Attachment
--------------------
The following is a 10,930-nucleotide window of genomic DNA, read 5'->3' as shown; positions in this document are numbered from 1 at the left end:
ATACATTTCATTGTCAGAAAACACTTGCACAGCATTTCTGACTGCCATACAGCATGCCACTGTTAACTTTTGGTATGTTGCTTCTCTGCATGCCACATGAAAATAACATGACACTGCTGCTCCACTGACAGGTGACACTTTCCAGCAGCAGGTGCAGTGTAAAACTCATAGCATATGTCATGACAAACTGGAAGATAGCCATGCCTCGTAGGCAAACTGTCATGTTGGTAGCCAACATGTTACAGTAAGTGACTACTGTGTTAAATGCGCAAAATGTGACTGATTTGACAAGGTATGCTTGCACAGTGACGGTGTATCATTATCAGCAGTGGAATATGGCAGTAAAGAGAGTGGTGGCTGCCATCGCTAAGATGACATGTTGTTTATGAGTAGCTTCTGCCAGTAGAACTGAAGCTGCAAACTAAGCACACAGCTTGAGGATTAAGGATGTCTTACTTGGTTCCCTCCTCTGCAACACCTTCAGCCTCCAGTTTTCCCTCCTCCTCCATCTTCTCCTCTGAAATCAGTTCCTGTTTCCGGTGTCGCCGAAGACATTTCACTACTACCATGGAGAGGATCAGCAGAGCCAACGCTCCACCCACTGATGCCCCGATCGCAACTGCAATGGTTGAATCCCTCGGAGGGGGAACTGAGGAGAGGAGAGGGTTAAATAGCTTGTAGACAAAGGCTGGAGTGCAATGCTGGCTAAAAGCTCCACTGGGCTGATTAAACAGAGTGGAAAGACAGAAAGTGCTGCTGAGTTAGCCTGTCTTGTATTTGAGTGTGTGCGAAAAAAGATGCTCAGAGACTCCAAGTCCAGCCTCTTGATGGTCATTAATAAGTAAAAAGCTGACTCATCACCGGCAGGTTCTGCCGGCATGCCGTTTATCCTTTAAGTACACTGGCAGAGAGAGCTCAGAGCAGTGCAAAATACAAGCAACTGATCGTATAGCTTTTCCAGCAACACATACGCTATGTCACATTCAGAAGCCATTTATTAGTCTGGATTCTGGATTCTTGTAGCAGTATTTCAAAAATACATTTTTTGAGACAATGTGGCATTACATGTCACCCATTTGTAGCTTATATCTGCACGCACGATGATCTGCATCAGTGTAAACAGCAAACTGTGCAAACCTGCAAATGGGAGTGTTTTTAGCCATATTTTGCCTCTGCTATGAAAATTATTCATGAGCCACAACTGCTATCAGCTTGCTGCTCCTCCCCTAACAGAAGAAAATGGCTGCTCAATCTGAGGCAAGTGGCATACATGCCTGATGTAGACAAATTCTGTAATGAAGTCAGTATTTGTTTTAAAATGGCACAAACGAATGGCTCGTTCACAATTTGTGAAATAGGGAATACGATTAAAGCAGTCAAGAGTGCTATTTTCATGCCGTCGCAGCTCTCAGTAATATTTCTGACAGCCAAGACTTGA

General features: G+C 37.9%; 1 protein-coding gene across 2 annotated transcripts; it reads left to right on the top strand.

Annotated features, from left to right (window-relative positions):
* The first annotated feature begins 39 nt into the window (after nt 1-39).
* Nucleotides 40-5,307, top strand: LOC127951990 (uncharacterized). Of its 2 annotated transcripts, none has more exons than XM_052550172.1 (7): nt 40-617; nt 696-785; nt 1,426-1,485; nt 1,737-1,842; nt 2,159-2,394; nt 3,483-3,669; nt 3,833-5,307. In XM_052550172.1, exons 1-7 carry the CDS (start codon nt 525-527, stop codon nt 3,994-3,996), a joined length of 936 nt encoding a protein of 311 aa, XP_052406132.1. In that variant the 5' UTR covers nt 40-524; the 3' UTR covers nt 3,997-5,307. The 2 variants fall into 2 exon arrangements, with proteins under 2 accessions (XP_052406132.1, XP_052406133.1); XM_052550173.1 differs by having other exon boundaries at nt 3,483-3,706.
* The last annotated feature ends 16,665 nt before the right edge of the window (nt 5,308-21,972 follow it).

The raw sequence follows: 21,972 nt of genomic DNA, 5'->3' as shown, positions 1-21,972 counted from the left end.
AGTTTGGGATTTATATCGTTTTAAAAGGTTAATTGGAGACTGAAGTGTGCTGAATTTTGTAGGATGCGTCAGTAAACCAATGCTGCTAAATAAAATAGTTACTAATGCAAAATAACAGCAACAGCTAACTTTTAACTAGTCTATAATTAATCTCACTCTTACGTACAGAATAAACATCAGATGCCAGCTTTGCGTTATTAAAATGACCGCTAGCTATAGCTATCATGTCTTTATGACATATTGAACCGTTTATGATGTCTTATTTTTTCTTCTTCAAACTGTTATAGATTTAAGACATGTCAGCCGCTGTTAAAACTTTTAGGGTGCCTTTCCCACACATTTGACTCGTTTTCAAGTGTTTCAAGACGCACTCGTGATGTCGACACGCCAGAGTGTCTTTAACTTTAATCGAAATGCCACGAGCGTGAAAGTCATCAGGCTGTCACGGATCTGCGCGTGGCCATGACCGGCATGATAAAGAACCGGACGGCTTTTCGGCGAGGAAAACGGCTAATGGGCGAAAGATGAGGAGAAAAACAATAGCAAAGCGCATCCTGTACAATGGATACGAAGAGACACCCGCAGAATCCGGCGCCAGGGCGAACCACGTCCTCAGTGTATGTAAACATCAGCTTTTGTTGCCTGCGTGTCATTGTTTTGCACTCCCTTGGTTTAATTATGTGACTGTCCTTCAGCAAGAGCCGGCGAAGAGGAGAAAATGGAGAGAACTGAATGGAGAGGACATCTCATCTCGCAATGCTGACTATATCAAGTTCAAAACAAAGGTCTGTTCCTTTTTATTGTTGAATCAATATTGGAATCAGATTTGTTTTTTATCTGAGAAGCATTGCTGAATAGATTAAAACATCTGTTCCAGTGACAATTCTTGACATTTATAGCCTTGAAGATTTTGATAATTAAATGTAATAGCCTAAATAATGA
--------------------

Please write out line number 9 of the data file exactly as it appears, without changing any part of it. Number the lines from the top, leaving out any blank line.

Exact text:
AGTTTGGGATTTATATCGTTTTAAAAGGTTAATTGGAGACTGAAGTGTGCTGAATTTTGTAGGATGCGTCAGTAAACCAATGCTGCTAAATAAAATAGTTACTAATGCAAAATAACAGCAACAGCTAACTTTTAACTAGTCTATAATTAATCTCACTCTTACGTACAGAATAAACATCAGATGCCAGCTTTGCGTTATTAAAATGACCGCTAGCTATAGCTATCATGTCTTTATGACATATTGAACCGTTTATGATGTCTTATTTTTTCTTCTTCAAACTGTTATAGATTTAAGACATGTCAGCCGCTGTTAAAACTTTTAGGGTGCCTTTCCCACACATTTGACTCGTTTTCAAGTGTTTCAAGACGCACTCGTGATGTCGACACGCCAGAGTGTCTTTAACTTTAATCGAAATGCCACGAGCGTGAAAGTCATCAGGCTGTCACGGATCTGCGCGTGGCCATGACCGGCATGATAAAGAACCGGACGGCTTTTCGGCGAGGAAAACGGCTAATGGGCGAAAGATGAGGAGAAAAACAATAGCAAAGCGCATCCTGTACAATGGATACGAAGAGACACCCGCAGAATCCGGCGCCAGGGCGAACCACGTCCTCAGTGTATGTAAACATCAGCTTTTGTTGCCTGCGTGTCATTGTTTTGCACTCCCTTGGTTTAATTATGTGACTGTCCTTCAGCAAGAGCCGGCGAAGAGGAGAAAATGGAGAGAACTGAATGGAGAGGACATCTCATCTCGCAATGCTGACTATATCAAGTTCAAAACAAAGGTCTGTTCCTTTTTATTGTTGAATCAATATTGGAATCAGATTTGTTTTTTATCTGAGAAGCATTGCTGAATAGATTAAAACATCTGTTCCAGTGACAATTCTTGACATTTATAGCCTTGAAGATTTTGATAATTAAATGTAATAGCCTAAATAATGA